After 18 months of infighting, frustration and failure, Democrats are on the verge of passing a version of their economic and climate legislation that, while scaled back from their grand initial aspirations, nevertheless would represent a landmark achievement.
The party came one step closer Thursday evening when Sen. Kyrsten Sinema (D-AZ) announced she would agree to “move forward” with the legislation, dubbed the Inflation Reduction Act, pending approval by the Senate parliamentarian.
Sinema’s sign-off came after Senate Democrats agreed to a number of changes she had sought, including the removal of a provision narrowing the so-called carried-interest tax loophole that allows hedge fund and private equity managers to pay a lower rate on some of their profits. Democrats also modified their proposed 15% corporate minimum tax to address Sinema’s concerns that it might hurt U.S. manufacturing businesses. And they agreed to provide billions in drought funding Sinema had sought.
Sinema’s interest in carried interest: Senate Majority Leader Chuck Schumer said Friday that Sinema left Democrats “no choice” but to drop the carried-interest provision, which had been expected to raise $14 billion in revenue over 10 years. “Senator Sinema said she would not vote for the bill, not even move to proceed unless we took it out,” he said. “So we had no choice.”
In her announcement Thursday evening, Sinema said that she would work with Sen. Mark Warner (D-VA) on reforms to carried interest tax law, “protecting investments in America’s economy and encouraging continued growth while closing the most egregious loopholes that some abuse to avoid paying taxes.”
Adding a new tax on stock buybacks: To make up for the revenue lost to those tax changes, Democrats added in a 1% excise tax on stock buybacks that will reportedly raise $74 billion over 10 years — more than would have been generated by the provisions that were dropped.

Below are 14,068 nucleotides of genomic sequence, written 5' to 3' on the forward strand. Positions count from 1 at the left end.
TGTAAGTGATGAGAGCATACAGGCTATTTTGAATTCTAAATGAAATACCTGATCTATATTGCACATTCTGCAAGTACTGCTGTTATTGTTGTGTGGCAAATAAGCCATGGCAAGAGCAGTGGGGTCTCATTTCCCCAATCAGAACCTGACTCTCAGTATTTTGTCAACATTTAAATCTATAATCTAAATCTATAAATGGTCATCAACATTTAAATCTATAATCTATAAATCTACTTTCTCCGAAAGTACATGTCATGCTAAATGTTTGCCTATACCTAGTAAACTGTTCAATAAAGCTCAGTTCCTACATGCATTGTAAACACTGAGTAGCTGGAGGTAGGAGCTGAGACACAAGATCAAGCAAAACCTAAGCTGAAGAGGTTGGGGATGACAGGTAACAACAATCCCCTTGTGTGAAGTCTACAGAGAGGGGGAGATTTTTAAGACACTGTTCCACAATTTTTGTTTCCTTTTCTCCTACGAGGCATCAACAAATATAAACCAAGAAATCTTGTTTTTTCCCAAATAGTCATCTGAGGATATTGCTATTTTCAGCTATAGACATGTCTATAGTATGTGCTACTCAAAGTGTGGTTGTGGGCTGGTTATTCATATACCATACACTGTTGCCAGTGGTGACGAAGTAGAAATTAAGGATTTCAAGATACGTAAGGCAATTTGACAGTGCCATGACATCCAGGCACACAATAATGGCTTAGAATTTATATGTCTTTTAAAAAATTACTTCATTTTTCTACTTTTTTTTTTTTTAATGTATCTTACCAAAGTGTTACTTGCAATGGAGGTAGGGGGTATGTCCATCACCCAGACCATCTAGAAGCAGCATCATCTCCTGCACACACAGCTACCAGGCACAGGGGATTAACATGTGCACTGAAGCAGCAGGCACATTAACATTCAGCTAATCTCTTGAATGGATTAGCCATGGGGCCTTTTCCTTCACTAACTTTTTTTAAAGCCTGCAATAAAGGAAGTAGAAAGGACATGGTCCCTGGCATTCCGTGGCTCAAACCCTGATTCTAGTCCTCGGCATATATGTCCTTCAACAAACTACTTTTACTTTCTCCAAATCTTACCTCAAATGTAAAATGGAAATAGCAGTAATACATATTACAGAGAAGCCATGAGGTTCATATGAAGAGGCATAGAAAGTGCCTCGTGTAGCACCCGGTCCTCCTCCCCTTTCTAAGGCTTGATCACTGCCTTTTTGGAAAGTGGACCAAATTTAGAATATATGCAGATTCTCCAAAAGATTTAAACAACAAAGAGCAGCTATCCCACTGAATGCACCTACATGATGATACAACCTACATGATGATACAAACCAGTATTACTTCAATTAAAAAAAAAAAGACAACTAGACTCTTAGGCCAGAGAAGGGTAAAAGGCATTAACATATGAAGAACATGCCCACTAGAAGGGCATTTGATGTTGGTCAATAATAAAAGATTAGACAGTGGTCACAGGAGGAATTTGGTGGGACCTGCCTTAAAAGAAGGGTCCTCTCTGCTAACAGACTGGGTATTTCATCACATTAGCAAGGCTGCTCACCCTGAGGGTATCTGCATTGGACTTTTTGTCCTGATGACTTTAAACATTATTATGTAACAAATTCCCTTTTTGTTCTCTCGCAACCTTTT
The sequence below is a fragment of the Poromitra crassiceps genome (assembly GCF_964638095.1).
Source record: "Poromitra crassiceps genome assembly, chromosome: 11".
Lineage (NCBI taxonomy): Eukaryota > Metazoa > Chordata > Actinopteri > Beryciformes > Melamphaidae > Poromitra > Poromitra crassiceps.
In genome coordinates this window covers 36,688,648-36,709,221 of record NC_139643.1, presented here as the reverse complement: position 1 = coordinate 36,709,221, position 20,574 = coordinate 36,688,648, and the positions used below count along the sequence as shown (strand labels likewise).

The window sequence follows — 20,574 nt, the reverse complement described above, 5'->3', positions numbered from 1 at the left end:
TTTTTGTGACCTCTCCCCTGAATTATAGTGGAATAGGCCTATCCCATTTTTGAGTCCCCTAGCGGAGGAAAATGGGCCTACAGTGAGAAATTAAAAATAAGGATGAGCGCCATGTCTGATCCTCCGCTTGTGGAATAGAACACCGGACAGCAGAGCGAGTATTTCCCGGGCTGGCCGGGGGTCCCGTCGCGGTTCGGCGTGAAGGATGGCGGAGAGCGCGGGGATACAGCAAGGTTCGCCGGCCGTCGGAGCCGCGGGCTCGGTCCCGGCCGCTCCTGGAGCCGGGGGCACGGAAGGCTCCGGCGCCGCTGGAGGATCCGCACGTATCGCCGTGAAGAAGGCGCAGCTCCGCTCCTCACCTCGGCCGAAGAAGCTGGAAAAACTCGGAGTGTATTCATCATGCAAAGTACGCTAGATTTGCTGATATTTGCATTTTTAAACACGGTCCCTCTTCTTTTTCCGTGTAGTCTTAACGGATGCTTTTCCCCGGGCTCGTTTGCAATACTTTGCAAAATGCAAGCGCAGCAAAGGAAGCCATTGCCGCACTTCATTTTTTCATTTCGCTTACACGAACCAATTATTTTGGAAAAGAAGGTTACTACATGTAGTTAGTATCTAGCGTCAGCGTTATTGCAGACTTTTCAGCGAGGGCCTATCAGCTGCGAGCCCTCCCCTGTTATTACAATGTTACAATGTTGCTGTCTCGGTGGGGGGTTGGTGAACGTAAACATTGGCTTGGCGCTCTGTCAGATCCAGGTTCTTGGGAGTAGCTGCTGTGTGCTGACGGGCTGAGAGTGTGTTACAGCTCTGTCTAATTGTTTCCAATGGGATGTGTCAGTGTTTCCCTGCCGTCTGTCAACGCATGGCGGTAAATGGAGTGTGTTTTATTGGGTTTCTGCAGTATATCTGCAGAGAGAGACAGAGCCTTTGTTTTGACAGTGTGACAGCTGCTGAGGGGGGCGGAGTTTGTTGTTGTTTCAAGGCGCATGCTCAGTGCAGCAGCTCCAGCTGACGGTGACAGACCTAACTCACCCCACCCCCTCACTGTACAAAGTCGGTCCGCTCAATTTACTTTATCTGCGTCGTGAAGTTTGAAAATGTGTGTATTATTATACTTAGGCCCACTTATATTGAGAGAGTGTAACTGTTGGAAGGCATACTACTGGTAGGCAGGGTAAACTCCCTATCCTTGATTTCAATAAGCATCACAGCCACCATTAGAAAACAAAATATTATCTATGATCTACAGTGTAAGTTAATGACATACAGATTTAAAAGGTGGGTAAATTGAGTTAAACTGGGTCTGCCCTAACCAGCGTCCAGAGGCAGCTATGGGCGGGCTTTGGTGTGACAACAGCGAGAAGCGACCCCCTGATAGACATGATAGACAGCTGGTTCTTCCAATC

Sinema’s influence: The Arizona senator may have been left out of private negotiations between Schumer and Sen. Joe Manchin (D-WV), the other centrist holdout. But as Lisa Mascaro of the Associated Press points out, she ultimately played a huge role in shaping the legislation in ways that have drawn scorn, particularly from progressives, but sometimes from conservatives as well.
“It was Sinema early on who rejected Biden's plan to raise the corporate tax rate from 21% to 28%, as she broke with party's primary goal of reversing the Trump-era tax break Republicans gave to corporate America,” Mascaro notes. “Sinema also scaled back her party's long-running plan to allow Medicare to negotiate lower drug prices with the pharmaceutical companies as a way to reduce overall costs to the government and consumers. She limited which drugs can be negotiated.”
What’s next: The Senate is due to return to session Saturday at noon, with a vote on the motion to proceed to the reconciliation bill expected sometime later in the day. After up to 20 hours of debate, the Senate will begin a “vote-a-rama,” an unlimited series of amendment votes. The vote-a-rama is “going to start later than we imagine, it’s going to run longer than we would hope and it’s going to be more painful getting out of here than any of us have any reason to expect,” said Sen. Chris Coons (D-DE). And Sen. Lindsey Graham (R-SC) predicted that Republicans would look to make the vote-a-rama feel “like hell” for Democrats.
The bottom line: Now that Sinema is on board, the Senate could be set to pass the reconciliation bill as soon as Sunday evening, or more likely by Monday or Tuesday. The House would then follow, meaning Biden could be celebrating another major White House signing ceremony within days.